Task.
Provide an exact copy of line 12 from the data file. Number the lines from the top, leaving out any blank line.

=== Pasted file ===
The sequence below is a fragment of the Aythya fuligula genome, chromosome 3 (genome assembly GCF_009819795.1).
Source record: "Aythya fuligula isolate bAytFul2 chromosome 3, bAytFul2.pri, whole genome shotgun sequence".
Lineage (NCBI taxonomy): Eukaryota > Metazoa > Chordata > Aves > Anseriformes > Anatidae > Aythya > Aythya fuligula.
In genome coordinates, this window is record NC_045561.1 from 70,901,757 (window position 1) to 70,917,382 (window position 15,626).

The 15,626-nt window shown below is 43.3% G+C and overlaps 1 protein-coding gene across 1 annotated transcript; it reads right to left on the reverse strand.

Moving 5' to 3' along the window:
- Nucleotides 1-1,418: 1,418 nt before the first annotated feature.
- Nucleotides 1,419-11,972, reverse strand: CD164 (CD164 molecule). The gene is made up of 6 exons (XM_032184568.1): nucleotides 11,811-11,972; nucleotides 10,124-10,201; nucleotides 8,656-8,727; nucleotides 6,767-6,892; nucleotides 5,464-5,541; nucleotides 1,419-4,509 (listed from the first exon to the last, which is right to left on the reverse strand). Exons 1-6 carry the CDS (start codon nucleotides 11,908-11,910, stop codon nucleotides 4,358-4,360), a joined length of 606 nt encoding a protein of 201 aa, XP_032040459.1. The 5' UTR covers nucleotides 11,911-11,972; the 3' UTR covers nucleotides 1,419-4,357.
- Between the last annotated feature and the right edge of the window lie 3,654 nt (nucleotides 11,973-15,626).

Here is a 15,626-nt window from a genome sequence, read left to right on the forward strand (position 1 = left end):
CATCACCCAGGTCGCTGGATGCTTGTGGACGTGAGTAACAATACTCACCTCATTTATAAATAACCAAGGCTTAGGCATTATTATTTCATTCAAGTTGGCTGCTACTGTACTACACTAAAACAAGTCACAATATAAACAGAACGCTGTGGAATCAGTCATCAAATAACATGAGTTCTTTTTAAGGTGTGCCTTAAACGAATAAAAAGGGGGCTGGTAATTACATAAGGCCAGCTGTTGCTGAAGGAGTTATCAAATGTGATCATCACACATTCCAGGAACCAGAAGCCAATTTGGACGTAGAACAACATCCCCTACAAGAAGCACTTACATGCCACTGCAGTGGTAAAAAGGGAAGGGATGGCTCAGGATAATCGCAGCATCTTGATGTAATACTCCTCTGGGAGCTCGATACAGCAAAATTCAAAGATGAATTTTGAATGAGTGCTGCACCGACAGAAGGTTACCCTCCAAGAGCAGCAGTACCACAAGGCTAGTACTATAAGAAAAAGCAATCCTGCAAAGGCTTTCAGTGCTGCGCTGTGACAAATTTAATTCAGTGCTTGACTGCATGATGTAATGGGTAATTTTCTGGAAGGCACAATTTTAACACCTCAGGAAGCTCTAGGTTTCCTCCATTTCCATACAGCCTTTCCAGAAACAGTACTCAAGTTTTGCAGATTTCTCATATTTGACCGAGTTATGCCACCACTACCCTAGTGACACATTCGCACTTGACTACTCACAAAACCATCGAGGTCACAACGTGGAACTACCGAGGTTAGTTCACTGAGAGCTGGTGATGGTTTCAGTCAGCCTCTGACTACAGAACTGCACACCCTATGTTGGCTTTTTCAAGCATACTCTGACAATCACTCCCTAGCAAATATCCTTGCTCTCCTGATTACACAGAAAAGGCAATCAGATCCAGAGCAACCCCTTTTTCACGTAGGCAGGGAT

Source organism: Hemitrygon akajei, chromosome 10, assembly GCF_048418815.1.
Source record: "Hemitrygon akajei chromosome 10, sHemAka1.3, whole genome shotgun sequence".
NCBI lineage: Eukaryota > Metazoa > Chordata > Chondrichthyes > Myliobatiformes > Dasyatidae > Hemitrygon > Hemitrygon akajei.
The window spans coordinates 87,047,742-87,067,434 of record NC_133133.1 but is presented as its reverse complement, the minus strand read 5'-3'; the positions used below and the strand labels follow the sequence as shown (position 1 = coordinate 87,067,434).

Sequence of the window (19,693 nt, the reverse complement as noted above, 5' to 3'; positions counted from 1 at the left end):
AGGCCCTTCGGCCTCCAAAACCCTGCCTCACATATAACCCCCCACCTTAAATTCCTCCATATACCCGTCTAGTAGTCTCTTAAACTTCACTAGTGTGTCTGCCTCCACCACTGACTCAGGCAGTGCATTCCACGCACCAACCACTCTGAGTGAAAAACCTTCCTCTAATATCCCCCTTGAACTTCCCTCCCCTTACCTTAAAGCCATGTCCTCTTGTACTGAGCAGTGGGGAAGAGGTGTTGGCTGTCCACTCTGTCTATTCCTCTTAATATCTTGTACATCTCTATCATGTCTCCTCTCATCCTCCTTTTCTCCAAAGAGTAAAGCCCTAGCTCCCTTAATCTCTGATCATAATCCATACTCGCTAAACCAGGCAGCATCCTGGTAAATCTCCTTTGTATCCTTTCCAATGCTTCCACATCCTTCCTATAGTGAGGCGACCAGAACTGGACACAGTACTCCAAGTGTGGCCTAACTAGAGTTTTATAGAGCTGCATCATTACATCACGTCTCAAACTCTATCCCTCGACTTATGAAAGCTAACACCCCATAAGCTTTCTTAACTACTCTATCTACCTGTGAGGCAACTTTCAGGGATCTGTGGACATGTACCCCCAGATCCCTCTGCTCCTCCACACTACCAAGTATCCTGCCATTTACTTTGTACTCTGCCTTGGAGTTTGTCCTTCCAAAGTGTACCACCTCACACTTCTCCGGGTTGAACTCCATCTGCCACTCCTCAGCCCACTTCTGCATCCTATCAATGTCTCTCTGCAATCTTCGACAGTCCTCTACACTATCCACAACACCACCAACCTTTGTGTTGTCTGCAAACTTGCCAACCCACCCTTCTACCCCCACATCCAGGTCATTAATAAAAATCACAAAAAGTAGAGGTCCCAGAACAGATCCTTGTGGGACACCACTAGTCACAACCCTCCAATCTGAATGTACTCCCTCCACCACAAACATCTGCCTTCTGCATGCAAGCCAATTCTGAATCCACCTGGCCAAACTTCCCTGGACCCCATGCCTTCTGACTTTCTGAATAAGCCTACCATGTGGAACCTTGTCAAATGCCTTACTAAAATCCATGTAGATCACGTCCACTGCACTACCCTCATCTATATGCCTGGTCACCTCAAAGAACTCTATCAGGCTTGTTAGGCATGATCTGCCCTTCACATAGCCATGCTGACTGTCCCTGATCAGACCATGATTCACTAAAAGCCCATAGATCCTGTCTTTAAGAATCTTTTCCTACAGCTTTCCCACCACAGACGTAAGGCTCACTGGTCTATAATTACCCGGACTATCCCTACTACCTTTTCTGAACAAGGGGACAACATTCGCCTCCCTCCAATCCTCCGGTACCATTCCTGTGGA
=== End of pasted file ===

Source organism: Hemitrygon akajei, chromosome 10, assembly GCF_048418815.1.